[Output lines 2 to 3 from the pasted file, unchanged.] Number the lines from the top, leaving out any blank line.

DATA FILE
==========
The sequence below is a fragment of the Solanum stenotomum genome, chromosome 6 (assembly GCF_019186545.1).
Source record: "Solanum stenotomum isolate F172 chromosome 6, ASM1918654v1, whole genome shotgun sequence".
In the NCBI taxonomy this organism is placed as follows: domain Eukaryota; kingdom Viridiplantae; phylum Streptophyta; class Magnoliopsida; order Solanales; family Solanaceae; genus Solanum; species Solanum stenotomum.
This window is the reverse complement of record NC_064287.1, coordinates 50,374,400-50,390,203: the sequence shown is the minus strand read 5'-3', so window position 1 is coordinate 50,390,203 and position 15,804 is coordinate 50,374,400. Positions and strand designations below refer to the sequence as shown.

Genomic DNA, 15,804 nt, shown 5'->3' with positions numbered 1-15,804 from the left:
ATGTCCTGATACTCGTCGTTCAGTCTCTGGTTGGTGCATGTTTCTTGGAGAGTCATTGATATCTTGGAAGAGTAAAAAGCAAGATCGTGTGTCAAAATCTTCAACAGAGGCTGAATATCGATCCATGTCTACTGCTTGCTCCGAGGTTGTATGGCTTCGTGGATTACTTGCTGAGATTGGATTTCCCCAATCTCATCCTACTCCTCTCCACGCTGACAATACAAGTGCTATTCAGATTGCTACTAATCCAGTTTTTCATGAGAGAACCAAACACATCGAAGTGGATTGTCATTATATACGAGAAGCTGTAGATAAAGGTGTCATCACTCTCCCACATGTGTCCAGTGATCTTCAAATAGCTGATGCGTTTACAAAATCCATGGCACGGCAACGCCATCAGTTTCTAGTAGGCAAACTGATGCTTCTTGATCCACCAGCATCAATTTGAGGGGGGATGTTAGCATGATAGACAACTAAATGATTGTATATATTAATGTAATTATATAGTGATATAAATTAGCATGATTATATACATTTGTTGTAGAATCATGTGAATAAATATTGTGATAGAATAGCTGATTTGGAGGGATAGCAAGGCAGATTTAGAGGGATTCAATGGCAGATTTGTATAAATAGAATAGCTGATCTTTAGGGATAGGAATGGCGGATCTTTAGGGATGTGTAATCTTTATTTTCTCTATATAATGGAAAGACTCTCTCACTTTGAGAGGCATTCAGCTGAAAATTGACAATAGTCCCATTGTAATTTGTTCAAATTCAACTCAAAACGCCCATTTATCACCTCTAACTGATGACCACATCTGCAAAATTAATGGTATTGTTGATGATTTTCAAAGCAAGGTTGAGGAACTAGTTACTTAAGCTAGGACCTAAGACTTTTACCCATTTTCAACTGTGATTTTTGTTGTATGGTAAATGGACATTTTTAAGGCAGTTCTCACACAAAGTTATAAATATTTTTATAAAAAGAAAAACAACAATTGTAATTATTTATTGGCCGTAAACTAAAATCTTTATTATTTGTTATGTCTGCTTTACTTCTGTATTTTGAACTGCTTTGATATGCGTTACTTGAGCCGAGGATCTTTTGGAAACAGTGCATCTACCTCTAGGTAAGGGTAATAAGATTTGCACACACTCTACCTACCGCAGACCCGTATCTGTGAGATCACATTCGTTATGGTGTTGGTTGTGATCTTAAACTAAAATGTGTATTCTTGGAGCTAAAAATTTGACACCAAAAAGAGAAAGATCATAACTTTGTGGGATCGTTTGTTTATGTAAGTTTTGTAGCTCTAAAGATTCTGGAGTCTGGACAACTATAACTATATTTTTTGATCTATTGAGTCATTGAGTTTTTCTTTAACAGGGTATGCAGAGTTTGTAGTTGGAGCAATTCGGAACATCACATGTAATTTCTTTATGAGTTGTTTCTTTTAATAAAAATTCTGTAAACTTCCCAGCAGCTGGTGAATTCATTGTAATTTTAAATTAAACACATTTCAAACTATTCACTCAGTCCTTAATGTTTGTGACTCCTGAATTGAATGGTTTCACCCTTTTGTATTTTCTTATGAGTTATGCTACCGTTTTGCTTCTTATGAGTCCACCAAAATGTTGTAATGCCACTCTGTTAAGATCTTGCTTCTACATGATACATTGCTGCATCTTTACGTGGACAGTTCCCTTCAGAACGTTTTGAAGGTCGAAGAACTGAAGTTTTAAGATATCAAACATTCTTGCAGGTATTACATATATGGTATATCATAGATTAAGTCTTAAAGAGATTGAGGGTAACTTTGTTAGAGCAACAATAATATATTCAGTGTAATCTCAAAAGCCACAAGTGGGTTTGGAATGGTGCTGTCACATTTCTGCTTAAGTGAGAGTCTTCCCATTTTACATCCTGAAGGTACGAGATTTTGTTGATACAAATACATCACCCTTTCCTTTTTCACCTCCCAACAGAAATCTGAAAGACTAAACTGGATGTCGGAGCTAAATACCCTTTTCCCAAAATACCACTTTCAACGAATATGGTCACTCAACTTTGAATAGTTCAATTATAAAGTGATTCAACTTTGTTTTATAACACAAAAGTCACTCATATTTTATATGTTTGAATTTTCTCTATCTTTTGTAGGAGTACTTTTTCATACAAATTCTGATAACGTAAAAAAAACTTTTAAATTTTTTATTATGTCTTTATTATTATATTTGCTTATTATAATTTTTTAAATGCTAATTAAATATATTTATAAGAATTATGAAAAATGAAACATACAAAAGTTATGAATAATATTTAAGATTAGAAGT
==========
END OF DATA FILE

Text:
Source record: "Solanum stenotomum isolate F172 chromosome 6, ASM1918654v1, whole genome shotgun sequence".
In the NCBI taxonomy this organism is placed as follows: domain Eukaryota; kingdom Viridiplantae; phylum Streptophyta; class Magnoliopsida; order Solanales; family Solanaceae; genus Solanum; species Solanum stenotomum.